Alec Baldwin takes on family law


Alec Baldwin (left) and Professor Jeannie Suk
Alec Baldwin, star of 30 Rock, spoke on family law at HLS

Alec Baldwin is on a roll – just recently, the affable actor won an Emmy Award for his role on the critically-acclaimed sitcom, 30 Rock. But the 50 year old Baldwin wasn’t smiling when he entered Ames Courtroom last Thursday, September 25. He was making his second appearance at HLS to engage in a serious discussion with Professor Jeannie Suk on the problems of divorce courts and custody proceedings.

Baldwin’s encounter with the world of family law began in 2000, when he and his then-wife Kim Basinger agreed to separate. The proceedings dragged on to 2004, when the two were awarded joint custody of their daughter, Ireland Eliesse. In 2007, when Ireland failed to answer a call from her father, Baldwin left a now-famous phone message deriding her as a “rude, thoughtless little pig”. A recording of the comment was released to the media, and it immediately set off a firestorm. It also led to a messy lawsuit in which Baldwin accused Basinger of leaking the tape.

Against this backdrop, Baldwin’s frustration with the family law system – which he saw extending far beyond courts and into the mindsets and attitudes of the public at large – was palpable throughout his discussion with Suk. Baldwin said his new book, which chronicles the experience of his divorce, was filled with “pain, regreat, and anger about the law,” as well as his “frustration [and] confusion with the [legal] process”. His custody battle, he reported, was “arduous, slow, glacial”.

Baldwin reserved much of his consternation for the gender biases which he believes pervade family law. He was concerned when, from the outset, he was assured the specific custody officer his case had been assigned was noted as “good for fathers”. “It was troubling,” he observed, “that other [custody offices] might have been bad.”

Professor Suk noted that Baldwin’s experiences of gender bias had led him to become a pioneer of the fathers’ rights movement in California. Baldwin, pointing out that this effort now went by the term “shared parenting”, discussed his reasons for becoming involved.

Different genders, he noted, were tarred with different stereotypes by courts – men were seen, in particular, as “abusers”. “Men walk into a courtroom with a cloud of male aggression overshadowing them,” Baldwin said. Adversaries in custody proceedings could often reconstruct otherwise neutral events post facto, he claimed, by using courts’ presumptions of male behavior to make them seem like episodes of abuse.

Professor Suk agreed at least that the definition of violence had expanded too far; any instance of “bad behavior” could be used to determine that custody by a parent might not be in the best interest of a child. “The pendulum has swung too far,” Baldwin concurred, recounting an incident in which a representative of the National Organization for Women told him the group thought of wrongfully-convicted men as “collateral damage” as long as one abused spouse or child could be saved under the current legal regime.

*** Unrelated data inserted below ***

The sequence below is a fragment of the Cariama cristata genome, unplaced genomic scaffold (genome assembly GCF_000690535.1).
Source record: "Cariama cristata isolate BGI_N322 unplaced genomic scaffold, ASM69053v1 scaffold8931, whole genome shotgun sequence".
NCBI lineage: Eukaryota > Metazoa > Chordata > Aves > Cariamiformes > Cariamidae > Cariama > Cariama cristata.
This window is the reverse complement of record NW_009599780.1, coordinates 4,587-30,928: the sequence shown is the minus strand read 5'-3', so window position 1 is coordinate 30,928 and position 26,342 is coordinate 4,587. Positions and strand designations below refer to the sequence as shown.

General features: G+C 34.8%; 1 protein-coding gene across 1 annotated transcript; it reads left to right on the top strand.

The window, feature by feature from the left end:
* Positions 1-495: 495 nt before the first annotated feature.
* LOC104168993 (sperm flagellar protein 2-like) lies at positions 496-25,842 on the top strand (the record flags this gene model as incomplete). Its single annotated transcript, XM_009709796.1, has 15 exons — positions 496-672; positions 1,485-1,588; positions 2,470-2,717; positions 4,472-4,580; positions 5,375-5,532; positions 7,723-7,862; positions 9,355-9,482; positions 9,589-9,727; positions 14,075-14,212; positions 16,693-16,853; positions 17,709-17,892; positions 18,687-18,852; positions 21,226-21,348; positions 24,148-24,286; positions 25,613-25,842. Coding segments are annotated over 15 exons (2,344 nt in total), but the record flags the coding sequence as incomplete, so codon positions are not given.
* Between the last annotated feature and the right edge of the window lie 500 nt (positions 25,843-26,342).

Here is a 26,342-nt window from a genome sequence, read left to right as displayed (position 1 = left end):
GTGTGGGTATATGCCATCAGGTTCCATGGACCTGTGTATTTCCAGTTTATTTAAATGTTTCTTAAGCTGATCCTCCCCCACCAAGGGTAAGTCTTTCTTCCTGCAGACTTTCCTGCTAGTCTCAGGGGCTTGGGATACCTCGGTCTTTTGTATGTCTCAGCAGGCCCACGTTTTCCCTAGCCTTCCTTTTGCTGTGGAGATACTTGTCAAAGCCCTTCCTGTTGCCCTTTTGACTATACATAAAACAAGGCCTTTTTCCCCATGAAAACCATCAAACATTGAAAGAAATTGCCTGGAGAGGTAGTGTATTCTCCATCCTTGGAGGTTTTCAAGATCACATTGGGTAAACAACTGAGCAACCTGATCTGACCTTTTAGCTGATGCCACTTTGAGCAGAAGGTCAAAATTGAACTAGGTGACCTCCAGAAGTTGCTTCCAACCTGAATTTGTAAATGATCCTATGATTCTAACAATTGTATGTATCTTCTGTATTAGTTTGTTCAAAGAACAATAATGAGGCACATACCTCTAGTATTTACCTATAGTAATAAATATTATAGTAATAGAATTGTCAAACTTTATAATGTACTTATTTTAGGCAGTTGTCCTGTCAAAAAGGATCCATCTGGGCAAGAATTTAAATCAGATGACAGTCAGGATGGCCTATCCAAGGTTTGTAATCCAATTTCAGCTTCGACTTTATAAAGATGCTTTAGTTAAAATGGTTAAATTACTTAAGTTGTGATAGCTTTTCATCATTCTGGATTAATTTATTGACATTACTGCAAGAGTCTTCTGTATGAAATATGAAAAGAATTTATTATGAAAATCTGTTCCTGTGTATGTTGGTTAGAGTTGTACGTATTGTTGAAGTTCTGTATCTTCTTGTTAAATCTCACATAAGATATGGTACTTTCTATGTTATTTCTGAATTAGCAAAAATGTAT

As a consequence of such sentiments, Baldwin asserted, fathers were often alienated from their children throughout divorce proceedings, and sometimes for long thereafter. He emotionally recounted how the fathers of children’s friends came to play more of a role in their lives than their own, and how fathers would wind up spending more time talking to lawyers than to their children. The actor characterized parental alienation as a form of child abuse itself.

Baldwin went on to propose a new default rule for custody proceedings. Currently, he said, courts had extensively broad discretion in such cases. He called for a presumption of innocence, and a standard of shared, 50-50 custody – unless a party could prove something fundamentally wrong with the parenting skills of the other. Professor Suk worried that this would award custody to parents who did not really want it, creating a market for parents to bargain with money over who actually cared for children.

Even if his proposals were adopted, however, Baldwin believes the legal system is plagued by more fundamental problems. He took aim, for example, at the opacity of the legal profession. “Most people are suspicious of the legal community, and it’s only going to get worse,” he said, recounting his experiences dealing with divorce lawyers in Beverly Hills. “It’s like being in a foreign land. You have no idea what they’re saying; you can only hope that they’re representing your position in their conversation.”

Baldwin had no less harsh criticism for judges, whom, Baldwin believed, whether appointed or elected, made decisions based on political pressure. Most of the latitude within the courts, he continued, belonged to powerful law firms. The role of money was powerful in divorce cases, he said, observing that cases were made to drag on much longer than necessary because of the obstacles presented by wealthy couples’ lawyers.

To Baldwin, the lack of oversight that ordinary people could exercise over law meant that the legal system looked like “a game two lawyers play…if a guy cuts another guy’s throat, and he wins, it’s a game. Nothing that looks or smells like justice,” Baldwin concluded, “walks into an American courtroom anymore.”

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